IMPACT OF AIDS ON ECONOMIC DEVELOPMENT IN MALAWI


Sam Mchombo   

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Mid-August,

1999, the heads of state of the countries in the Southern Africa Development

Community (SADC) had a summit in Maputo, Mozambique. Held against the backdrop

of economic stagnation, unresolved conflicts in Angola, internal strife in the

Democratic Republic of the Congo (DRC) threatening to engulf countries in East,

Central, and Southern Africa in a regional war, the theme of the conference

could very easily have been subtitled with doom and gloom in the region. The

only celebratory note came by way of congratulatory remarks extended to South

Africa and Malawi, the former for conducting post-apartheid elections in April,

which paved the way for Thabo Mbeki to take over from Nelson Mandela as

president; the latter for holding the first elections in June since the countrys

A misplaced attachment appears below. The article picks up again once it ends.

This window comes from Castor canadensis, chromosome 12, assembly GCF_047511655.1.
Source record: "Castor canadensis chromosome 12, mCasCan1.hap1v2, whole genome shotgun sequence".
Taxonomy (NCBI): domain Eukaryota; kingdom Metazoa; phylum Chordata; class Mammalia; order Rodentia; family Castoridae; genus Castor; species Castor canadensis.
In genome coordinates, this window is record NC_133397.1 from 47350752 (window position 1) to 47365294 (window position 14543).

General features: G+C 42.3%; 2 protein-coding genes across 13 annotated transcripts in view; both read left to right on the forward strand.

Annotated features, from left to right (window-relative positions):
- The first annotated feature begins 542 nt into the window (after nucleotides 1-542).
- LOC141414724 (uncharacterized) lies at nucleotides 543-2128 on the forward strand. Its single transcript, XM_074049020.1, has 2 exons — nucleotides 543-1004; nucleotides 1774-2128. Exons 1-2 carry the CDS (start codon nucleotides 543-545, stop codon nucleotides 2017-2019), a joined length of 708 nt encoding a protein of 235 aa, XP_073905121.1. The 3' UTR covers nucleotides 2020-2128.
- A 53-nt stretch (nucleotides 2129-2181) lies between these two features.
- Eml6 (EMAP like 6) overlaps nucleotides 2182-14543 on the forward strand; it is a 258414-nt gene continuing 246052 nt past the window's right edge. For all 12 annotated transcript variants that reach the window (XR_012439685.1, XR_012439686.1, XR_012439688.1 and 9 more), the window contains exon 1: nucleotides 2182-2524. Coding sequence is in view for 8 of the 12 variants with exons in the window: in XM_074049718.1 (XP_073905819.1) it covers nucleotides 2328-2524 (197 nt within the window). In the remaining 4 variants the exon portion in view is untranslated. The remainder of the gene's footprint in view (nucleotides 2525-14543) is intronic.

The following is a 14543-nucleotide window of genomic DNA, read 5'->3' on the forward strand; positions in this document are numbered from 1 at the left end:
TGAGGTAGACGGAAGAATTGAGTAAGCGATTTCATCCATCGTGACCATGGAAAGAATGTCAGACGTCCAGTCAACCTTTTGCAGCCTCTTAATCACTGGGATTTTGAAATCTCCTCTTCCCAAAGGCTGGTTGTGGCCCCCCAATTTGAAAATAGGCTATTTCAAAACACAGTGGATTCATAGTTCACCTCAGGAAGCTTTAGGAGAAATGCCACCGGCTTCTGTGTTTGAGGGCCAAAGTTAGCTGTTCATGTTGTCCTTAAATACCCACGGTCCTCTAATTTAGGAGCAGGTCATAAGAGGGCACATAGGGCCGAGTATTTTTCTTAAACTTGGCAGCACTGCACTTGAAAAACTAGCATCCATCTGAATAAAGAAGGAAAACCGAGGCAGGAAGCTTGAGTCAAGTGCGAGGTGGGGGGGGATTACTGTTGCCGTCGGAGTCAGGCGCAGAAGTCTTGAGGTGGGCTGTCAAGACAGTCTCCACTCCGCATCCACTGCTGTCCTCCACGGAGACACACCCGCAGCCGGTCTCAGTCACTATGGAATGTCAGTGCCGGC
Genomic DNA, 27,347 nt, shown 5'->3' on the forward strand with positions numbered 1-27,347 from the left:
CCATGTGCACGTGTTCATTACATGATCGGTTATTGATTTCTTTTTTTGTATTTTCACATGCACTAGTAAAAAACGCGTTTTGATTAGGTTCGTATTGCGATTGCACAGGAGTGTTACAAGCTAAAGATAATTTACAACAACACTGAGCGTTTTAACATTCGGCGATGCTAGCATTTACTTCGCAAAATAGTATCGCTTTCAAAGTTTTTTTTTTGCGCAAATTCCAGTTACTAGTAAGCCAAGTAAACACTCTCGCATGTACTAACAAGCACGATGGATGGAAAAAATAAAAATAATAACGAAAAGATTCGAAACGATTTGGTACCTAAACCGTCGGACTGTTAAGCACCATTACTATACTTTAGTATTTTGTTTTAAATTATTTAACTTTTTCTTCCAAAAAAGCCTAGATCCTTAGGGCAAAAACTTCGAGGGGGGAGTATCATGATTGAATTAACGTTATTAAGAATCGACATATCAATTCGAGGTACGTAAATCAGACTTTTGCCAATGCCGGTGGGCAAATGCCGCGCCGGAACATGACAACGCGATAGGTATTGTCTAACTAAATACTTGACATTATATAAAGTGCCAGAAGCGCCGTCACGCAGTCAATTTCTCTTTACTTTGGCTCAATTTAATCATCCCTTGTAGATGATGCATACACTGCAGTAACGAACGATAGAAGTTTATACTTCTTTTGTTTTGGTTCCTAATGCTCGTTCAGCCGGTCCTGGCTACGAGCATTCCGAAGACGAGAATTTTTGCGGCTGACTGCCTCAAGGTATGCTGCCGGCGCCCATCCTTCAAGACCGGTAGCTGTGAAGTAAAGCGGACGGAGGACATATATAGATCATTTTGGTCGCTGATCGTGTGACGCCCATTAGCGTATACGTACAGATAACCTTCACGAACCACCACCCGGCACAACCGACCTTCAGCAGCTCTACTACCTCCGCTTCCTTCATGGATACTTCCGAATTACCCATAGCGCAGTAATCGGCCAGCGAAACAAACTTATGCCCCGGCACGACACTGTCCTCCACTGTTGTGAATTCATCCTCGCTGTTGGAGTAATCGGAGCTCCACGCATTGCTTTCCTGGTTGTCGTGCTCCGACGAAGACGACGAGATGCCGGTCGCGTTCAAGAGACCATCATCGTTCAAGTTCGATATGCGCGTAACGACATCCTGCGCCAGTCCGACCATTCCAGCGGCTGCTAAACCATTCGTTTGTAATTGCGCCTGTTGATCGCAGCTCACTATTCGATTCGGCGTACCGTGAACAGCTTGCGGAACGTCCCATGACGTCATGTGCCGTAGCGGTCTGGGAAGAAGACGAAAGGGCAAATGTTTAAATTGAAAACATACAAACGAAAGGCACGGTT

reversion to multi-party politics, returning the incumbent, Bakili Muluzi of the

United Democratic Front to the presidency. The United Democratic Front defeated

the opposition parties with a slim margin of about three hundred thousand votes,

which the opposition parties attributed to rigging and tried to contest the

outcome. The result stood, and Bakili Muluzi and the United Democtratic Front

got a second term in the era of multi-party politics in Malawi.

Ironically,

the congratulatory remarks extended to Malawi were more significant than the

occasion may have made manifest. Because of its size (Malawi is one of the

smallest nations in Africa and the world), its lack of economic muscle (Malawi

is one of the poorest countires in the world), and having conducted its recent

elections weeks after those of South Africa (Malawi is of no strategic

importance), the impact of the political lessons Malawi has offered to the world

have gone largely unnoticed. A brief review should help put matters in

perspective.

Formerly

a British protectorate called Nyasaland, Malawi got its independence in 1964 and

became a Republic in 1966. For nearly thirty years of its post-independence

history, Malawi was dominated by the autocratic rule of the man who became its